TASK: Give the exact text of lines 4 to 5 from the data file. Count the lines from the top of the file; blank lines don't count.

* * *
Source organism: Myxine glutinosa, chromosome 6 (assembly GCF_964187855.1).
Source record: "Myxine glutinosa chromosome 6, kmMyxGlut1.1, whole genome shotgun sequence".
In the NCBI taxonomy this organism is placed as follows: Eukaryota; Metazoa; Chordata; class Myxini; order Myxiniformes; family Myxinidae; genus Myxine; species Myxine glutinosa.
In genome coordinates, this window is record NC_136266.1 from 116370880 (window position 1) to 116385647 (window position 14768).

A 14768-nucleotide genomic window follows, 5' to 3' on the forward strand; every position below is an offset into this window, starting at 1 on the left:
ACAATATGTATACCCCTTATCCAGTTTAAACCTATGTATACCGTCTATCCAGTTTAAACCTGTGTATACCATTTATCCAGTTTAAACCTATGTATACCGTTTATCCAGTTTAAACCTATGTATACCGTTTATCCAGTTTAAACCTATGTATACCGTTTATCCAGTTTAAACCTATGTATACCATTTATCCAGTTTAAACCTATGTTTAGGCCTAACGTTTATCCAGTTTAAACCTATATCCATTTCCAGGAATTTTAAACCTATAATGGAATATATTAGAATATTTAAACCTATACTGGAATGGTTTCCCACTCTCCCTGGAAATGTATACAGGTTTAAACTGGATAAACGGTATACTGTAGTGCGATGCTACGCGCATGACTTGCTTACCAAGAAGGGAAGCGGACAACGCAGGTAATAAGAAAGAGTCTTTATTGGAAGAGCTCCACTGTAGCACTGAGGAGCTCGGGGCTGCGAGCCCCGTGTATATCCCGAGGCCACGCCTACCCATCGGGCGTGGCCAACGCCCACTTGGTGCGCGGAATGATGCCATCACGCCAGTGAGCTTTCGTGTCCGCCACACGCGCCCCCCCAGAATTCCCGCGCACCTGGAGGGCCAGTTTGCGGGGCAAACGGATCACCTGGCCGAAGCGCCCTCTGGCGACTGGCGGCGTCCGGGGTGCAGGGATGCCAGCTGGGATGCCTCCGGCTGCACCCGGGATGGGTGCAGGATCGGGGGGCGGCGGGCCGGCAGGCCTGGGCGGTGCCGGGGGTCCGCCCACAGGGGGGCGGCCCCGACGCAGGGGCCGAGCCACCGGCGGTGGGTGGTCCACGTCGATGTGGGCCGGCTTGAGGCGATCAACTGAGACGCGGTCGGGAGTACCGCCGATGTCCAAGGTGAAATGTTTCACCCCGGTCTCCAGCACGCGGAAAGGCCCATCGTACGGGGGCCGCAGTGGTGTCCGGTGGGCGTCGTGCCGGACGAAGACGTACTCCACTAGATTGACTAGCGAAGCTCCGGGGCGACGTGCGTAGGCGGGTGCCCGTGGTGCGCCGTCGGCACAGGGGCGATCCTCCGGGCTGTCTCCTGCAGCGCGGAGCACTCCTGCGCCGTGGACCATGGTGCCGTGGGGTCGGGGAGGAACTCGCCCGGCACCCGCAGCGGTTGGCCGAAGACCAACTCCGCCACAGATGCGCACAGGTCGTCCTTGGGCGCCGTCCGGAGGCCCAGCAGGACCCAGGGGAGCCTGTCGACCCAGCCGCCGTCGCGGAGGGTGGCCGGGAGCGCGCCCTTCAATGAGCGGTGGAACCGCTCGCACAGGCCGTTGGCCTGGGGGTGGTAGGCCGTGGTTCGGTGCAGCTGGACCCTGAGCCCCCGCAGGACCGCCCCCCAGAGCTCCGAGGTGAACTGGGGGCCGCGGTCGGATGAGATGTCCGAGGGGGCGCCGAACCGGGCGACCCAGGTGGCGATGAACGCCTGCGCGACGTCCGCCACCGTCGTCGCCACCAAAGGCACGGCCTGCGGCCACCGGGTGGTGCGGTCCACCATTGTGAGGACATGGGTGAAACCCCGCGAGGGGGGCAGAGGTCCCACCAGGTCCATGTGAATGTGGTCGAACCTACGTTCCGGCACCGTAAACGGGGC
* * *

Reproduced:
In genome coordinates, this window is record NC_136266.1 from 116370880 (window position 1) to 116385647 (window position 14768).

A 14768-nucleotide genomic window follows, 5' to 3' on the forward strand; every position below is an offset into this window, starting at 1 on the left: